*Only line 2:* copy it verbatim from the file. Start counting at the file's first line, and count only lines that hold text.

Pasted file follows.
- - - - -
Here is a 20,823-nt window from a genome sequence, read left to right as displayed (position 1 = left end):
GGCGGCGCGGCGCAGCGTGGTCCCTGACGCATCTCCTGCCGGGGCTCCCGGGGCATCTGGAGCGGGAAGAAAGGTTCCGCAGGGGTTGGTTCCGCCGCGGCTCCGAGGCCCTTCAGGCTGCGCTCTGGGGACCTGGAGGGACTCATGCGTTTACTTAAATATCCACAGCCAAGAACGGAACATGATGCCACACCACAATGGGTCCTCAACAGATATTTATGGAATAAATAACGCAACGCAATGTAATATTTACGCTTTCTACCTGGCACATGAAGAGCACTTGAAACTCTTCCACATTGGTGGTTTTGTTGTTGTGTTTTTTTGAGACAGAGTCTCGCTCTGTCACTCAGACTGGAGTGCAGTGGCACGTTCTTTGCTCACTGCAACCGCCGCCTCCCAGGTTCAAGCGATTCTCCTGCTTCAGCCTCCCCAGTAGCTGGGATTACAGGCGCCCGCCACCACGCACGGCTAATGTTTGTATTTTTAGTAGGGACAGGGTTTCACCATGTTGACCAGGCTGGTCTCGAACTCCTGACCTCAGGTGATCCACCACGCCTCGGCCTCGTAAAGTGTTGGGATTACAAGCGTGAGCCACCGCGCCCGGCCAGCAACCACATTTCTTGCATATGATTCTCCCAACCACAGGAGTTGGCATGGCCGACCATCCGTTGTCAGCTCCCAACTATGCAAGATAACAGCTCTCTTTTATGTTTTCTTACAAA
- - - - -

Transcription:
GGCGGCGCGGCGCAGCGTGGTCCCTGACGCATCTCCTGCCGGGGCTCCCGGGGCATCTGGAGCGGGAAGAAAGGTTCCGCAGGGGTTGGTTCCGCCGCGGCTCCGAGGCCCTTCAGGCTGCGCTCTGGGGACCTGGAGGGACTCATGCGTTTACTTAAATATCCACAGCCAAGAACGGAACATGATGCCACACCACAATGGGTCCTCAACAGATATTTATGGAATAAATAACGCAACGCAATGTAATATTTACGCTTTCTACCTGGCACATGAAGAGCACTTGAAACTCTTCCACATTGGTGGTTTTGTTGTTGTGTTTTTTTGAGACAGAGTCTCGCTCTGTCACTCAGACTGGAGTGCAGTGGCACGTTCTTTGCTCACTGCAACCGCCGCCTCCCAGGTTCAAGCGATTCTCCTGCTTCAGCCTCCCCAGTAGCTGGGATTACAGGCGCCCGCCACCACGCACGGCTAATGTTTGTATTTTTAGTAGGGACAGGGTTTCACCATGTTGACCAGGCTGGTCTCGAACTCCTGACCTCAGGTGATCCACCACGCCTCGGCCTCGTAAAGTGTTGGGATTACAAGCGTGAGCCACCGCGCCCGGCCAGCAACCACATTTCTTGCATATGATTCTCCCAACCACAGGAGTTGGCATGGCCGACCATCCGTTGTCAGCTCCCAACTATGCAAGATAACAGCTCTCTTTTATGTTTTCTTACAAA